20 Cent Water
Let us speak directly of our being as it appeared to me down at the 20 Cent Water Machine.
One man fills up his plastic jug and I think: Yes, is this not, surely, who we are: made of water mostly, a form drawn in shining dust, drawn in darkness from the hole in the middle of the sky, golden oceans lost in our heads, splashing on the sides of a Sparklett’s life. We all have corners we refill at. We fill and fall, die and born, made of things we did not do: Hands of Mesozoic jism jangle through our celestial rush-hour haze, a drunk trumpet spills notes from a rooftop, a radio in a creaky car passes by, one man listens to violins as another does but does. The water is on. The walls and doors are spilled with our spilling, our music does not rust.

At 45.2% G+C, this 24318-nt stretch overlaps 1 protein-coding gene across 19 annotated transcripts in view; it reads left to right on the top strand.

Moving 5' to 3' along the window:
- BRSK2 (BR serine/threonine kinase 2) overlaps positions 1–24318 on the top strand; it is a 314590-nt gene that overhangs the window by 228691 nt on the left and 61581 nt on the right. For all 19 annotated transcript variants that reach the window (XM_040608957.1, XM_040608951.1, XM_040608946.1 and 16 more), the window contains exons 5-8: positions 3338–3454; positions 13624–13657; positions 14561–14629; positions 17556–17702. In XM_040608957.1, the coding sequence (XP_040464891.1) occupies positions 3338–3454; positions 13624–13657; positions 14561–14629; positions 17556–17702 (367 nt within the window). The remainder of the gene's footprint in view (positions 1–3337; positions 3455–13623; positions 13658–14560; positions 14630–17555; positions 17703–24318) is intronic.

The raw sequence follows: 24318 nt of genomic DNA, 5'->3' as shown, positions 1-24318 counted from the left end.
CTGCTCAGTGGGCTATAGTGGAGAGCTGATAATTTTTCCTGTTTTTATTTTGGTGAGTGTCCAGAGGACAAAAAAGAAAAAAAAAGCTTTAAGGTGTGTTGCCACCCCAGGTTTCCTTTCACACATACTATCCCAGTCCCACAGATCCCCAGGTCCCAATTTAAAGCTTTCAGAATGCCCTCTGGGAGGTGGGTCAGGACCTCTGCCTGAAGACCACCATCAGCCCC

This wine of being burns a votive dawn sparrow breaking the brow of the convict sky dripping tattooed names of galaxies into the flesh of the sidewalk. The flower of our fluid pearls a drop waiting to roll down the leaf into the dirt, the next life, somewhere else’s dream, this flower with no name spills the saliva and sweat of its seed on our shoes as it swims for the sun. Our mistakes are what make us run.
The world is turning. The engine guns for the flame that licks blue lips around the heart of a bird that holds a starry glacier in its eye. The world is a cold place and I know it. The world is no place, so what. The world is round. I have felt it. The world makes smells and I have them. The world kills itself and I was born here. This world is a blue flower with roots crawling from the ashes of another’s end.
There is a gift in these razor-lipped dew drops cutting us out of time. We are not contained in bottles or in the ultraviolet of this eye. What we are is ruby-eyed stardust swimming through the manhole covers and the trees while the machines roll loud down the street and an unknown kindness holds up the sky, the sleep of extinction cradling the water of our miracles.